Welcome Changes to IHT and Capital Gains Tax
Simplifying the tax UK system has got to be a move in the right direction and for my money is long overdue.
The latest news from The Office of Tax Simplification (OTS), the independent Government advisory body, is the proposed reform of Inheritance Tax (IHT) and part of this, its interaction with Capital Gains Tax.
Currently, any asset held on death, benefits from an uplift in its value to market value, meaning that if it is sold after this date by the estate or the beneficiaries, they are able to use the market value at the date of death as the base cost. This can significantly reduce or eliminate any Capital Gains Tax liability.
This favourable capital gains tax treatment is logical where the asset is subject to IHT at 40%, but not where the asset has benefited from an IHT free uplift in value.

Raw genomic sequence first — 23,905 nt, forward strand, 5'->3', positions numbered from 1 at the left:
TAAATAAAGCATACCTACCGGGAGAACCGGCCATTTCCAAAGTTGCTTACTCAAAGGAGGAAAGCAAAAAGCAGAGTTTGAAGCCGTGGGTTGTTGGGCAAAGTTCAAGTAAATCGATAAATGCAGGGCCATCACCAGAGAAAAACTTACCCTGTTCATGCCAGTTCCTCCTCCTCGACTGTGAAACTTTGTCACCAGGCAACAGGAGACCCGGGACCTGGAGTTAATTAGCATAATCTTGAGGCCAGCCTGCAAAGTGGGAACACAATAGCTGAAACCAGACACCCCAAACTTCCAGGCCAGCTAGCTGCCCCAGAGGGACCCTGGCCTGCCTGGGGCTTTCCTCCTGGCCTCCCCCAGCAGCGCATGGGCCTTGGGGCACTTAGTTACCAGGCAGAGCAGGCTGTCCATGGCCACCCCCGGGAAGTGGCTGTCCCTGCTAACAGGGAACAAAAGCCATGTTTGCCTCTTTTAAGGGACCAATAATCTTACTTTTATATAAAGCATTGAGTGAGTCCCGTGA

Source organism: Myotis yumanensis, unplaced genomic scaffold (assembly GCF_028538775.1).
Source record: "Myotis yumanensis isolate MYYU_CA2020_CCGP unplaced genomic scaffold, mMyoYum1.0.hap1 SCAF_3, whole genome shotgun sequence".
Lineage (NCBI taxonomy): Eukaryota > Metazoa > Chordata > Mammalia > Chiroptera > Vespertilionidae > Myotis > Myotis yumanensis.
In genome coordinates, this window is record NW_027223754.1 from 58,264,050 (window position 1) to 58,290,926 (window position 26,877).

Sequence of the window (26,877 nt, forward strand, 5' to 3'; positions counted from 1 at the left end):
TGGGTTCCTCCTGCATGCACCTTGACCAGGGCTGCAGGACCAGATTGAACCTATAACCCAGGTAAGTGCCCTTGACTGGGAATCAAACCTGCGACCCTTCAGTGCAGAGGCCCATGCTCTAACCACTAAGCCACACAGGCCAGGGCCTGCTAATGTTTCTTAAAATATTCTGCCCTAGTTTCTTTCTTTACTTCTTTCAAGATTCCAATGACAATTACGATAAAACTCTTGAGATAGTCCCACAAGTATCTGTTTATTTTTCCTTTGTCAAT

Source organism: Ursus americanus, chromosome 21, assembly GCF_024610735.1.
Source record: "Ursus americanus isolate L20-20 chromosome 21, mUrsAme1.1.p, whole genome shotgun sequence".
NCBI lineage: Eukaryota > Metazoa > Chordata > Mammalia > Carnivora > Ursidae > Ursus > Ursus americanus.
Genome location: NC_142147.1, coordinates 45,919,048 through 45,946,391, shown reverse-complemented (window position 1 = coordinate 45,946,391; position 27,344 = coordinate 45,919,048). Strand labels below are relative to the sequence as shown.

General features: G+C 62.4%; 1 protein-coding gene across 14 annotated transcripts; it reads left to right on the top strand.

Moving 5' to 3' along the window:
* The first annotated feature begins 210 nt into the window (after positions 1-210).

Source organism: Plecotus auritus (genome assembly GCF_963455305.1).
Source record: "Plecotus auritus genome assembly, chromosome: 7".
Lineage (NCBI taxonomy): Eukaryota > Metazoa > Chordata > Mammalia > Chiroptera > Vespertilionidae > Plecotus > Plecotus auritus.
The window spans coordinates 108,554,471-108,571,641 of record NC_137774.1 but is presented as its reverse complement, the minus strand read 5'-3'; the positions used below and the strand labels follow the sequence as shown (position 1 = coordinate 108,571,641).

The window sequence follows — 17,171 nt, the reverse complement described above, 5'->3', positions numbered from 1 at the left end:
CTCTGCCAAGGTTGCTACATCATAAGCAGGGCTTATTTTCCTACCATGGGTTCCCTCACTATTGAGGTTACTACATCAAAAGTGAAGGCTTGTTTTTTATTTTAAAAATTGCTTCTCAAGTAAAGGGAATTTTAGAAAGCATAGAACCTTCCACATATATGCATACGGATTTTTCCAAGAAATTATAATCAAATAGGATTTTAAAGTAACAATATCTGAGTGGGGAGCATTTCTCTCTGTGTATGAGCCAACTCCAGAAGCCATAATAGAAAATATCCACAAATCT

The report recommends a new approach to holding assets to remove the incentive to hold them until death. If the proposal goes ahead, the OTS recommends the asset passes at its historic base cost to the beneficiary. If the investment or business is sold, the beneficiary would generate the same gain as if the asset had been sold by the deceased.
Other key changes are:
- allocating the nil rate band on gifts across all gifts brought into the IHT account and placing the tax charge on the estate
- streamlining tests for businesses and furnished holiday lets across IHT, income tax and capital gains tax
- reviewing pre-owned asset tax to lessen confusion
- reducing the number of years a gift is ‘noted’ for IHT purposes from seven to five
- simplifying some of the gift exemptions to a single personal gift allowance, to be set at a higher rate.
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To learn more about the changes to IHT go to http://bit.ly/2MF4U6o